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Writer Tabby Lamb shares their 'Happy Meal' with Perth Festival

Many of us millennials have a shared experience, perhaps fear, of our Myspace profiles still lurking in the ether of the world wide web, waiting to be uncovered.

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East London based writer Tabby Lamb and I both confirm our Myspace pages that we’d lovingly customised with HMTL code and auto-starting music players must still be out there, somewhere, as we connect on Zoom to chat about their show Happy Meal.

These early days of the internet where Myspace ruled are where Happy Meal plays out. Described as “an online show IRL”, Happy Meal is a romcom that explores the joy and sense of community that online connection can bring, especially for queer, trans or non-binary people, like Lamb themselves.

As we travel back to the time of Neopets and Habbo Hotel, Lamb recalls fond and powerful memories of their first steps online.

“That’s very much what inspired the show,” Lamb says.

“I’m from a small town and I used the internet to pry out my gender, to work out who I was, to chat to other queer people… it’s very much inspired by those very early internet days, before we all knew the dangers, and when it felt like this exciting new thing!

“I put a lot of power in the internet, I think a lot of the recent steps forward in queer liberation comes from the fact that we’re all more connected and have the internet at our fingertips and can find our community and seek help, or seek joy, within a second.

“It was fun to explore that on a personal level. What do these websites do for these kids? What is the impact is has on them if we’re exploring the joys of it? So many friends I have now are friends I made on Myspace or Twitter in the noughties. It’s wild!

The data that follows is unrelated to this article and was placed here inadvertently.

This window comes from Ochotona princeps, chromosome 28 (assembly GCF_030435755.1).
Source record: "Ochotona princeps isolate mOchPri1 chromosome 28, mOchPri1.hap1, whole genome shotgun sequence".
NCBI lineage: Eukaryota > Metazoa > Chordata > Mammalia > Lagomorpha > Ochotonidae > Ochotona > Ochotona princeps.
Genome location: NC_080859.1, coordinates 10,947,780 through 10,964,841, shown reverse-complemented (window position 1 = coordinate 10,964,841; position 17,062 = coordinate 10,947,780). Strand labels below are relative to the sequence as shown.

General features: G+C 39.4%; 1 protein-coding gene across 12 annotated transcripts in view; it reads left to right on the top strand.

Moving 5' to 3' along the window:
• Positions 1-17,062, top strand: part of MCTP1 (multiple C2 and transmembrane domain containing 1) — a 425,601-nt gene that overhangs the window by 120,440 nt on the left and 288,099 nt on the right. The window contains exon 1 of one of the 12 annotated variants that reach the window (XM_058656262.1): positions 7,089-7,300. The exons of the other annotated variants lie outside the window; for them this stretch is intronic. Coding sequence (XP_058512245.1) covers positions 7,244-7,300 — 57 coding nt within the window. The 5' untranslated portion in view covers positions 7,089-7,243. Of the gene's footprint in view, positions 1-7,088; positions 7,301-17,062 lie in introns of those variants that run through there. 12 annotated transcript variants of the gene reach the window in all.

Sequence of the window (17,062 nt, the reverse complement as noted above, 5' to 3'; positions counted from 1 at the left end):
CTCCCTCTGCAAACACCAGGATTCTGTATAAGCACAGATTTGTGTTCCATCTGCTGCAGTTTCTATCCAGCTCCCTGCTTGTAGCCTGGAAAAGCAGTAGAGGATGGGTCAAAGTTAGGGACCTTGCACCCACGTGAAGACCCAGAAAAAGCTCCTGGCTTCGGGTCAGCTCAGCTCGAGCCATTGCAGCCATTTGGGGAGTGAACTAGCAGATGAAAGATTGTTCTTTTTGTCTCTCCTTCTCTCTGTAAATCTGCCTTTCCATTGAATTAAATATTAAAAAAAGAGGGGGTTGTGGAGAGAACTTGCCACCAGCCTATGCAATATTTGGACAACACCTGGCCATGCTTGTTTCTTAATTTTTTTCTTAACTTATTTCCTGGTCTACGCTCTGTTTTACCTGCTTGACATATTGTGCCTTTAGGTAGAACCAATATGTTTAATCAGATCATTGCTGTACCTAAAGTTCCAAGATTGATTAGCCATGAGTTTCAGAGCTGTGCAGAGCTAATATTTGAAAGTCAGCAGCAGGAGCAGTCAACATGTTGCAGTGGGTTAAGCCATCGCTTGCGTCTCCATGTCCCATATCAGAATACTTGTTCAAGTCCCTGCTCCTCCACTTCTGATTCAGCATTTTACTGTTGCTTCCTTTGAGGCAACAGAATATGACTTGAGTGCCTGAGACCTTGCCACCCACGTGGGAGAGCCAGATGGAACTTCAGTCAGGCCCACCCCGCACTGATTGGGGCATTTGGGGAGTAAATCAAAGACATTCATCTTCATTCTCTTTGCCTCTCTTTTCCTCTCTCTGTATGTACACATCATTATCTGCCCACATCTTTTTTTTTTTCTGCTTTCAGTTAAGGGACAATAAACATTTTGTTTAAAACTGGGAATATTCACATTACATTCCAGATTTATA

Lamb points out that every play they’ve seen with a focus on the internet is engulfed by its dark side, and the evil people who use it for nefarious means. Acknowledging the internet can be a terrifying place, Happy Meal sets out to celebrate the good that’s come from more accessible connection.

“Everyone uses the internet! The internet does have its dangers but it’s done amazing things,” Lamb continues.

“When you think about the queer kids in rural towns who get to watch YouTube videos of trans kids with the support of their parents, they get to watch documentaries or TV shows and that’s so powerful and important. I wanted to pay tribute to that a little bit whilst also telling this little love story.

“The internet is a minefield. For every page with safe information, there will be another page that might lead you to some sort of ‘conversion therapy’ or to bad binding techniques.

“I’m not saying that everything is perfect, but this is a romcom and in the romcom world, we see how technology can really support queer people, and how queer people can utilise technology to rally the community, but on a very basic level just stay connected with people.

“It does that for everyone, but because queer and trans people, especially in rural areas, weren’t able to do that. The internet suddenly made that possible.

Happy Meal also pays tribute to the romcom, which goes hand in hand with the pop culture explosion of Y2K. Still, Lamb has set out to tell it their way.

“Our show is a romcom but we’ve kind of queered it a little bit. Our show ends where most romcoms start. We are all about the build up and then we end the show at the ‘meetcute’.

“We don’t know what happens in the future, we don’t know what goes on, but the whole point of the show is to show these characters falling in love with themselves.

“It’s about learning to accept your gender, it’s about supporting your gender, affirming your gender, and the joy that can come with that!”

Happy Meal opens on Thursday 9 February at Perth Festival. For tickets and more info, head to perthfestival.com.au

Leigh Andrew Hill


Do you need some support?

If you are struggling with anxiety or depression, support and counselling are available from:

QLife: 1800 184 527 / qlife.org.au (Webchat 3pm – midnight)
QLife are a counselling and referral service for LGBTQIA+ people.

DISCHARGEDinfo@discharged.org.au / discharged.org.au
Discharged is a trans-led support service with peer support groups for trans and gender diverse folks.

Lifeline: 13 11 14 / lifeline.org.au

Beyondblue: 1300 22 4636 / www.beyondblue.org.au


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